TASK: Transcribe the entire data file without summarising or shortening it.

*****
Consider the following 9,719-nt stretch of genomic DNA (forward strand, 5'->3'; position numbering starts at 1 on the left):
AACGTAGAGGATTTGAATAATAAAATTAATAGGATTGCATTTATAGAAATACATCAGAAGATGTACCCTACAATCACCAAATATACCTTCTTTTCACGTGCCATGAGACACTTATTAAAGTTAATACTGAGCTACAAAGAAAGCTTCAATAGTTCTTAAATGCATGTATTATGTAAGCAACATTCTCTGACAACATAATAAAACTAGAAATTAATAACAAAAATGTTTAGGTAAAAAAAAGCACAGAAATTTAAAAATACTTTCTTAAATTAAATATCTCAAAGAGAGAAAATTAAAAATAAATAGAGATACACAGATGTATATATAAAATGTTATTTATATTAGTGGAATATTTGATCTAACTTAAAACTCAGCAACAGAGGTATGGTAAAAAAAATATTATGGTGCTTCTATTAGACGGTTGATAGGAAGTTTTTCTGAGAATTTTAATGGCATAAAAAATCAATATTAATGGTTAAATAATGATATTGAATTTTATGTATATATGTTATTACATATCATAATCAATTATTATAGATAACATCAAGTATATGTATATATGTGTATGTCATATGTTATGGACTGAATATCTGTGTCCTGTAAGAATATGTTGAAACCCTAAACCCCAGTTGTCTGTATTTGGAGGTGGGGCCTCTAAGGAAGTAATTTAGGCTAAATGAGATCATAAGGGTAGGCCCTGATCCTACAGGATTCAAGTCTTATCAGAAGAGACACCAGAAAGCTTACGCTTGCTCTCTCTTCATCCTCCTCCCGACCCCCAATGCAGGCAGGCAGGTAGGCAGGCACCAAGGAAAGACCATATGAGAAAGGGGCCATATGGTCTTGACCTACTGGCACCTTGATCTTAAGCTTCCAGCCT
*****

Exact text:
Consider the following 9,719-nt stretch of genomic DNA (forward strand, 5'->3'; position numbering starts at 1 on the left):
AACGTAGAGGATTTGAATAATAAAATTAATAGGATTGCATTTATAGAAATACATCAGAAGATGTACCCTACAATCACCAAATATACCTTCTTTTCACGTGCCATGAGACACTTATTAAAGTTAATACTGAGCTACAAAGAAAGCTTCAATAGTTCTTAAATGCATGTATTATGTAAGCAACATTCTCTGACAACATAATAAAACTAGAAATTAATAACAAAAATGTTTAGGTAAAAAAAAGCACAGAAATTTAAAAATACTTTCTTAAATTAAATATCTCAAAGAGAGAAAATTAAAAATAAATAGAGATACACAGATGTATATATAAAATGTTATTTATATTAGTGGAATATTTGATCTAACTTAAAACTCAGCAACAGAGGTATGGTAAAAAAAATATTATGGTGCTTCTATTAGACGGTTGATAGGAAGTTTTTCTGAGAATTTTAATGGCATAAAAAATCAATATTAATGGTTAAATAATGATATTGAATTTTATGTATATATGTTATTACATATCATAATCAATTATTATAGATAACATCAAGTATATGTATATATGTGTATGTCATATGTTATGGACTGAATATCTGTGTCCTGTAAGAATATGTTGAAACCCTAAACCCCAGTTGTCTGTATTTGGAGGTGGGGCCTCTAAGGAAGTAATTTAGGCTAAATGAGATCATAAGGGTAGGCCCTGATCCTACAGGATTCAAGTCTTATCAGAAGAGACACCAGAAAGCTTACGCTTGCTCTCTCTTCATCCTCCTCCCGACCCCCAATGCAGGCAGGCAGGTAGGCAGGCACCAAGGAAAGACCATATGAGAAAGGGGCCATATGGTCTTGACCTACTGGCACCTTGATCTTAAGCTTCCAGCCT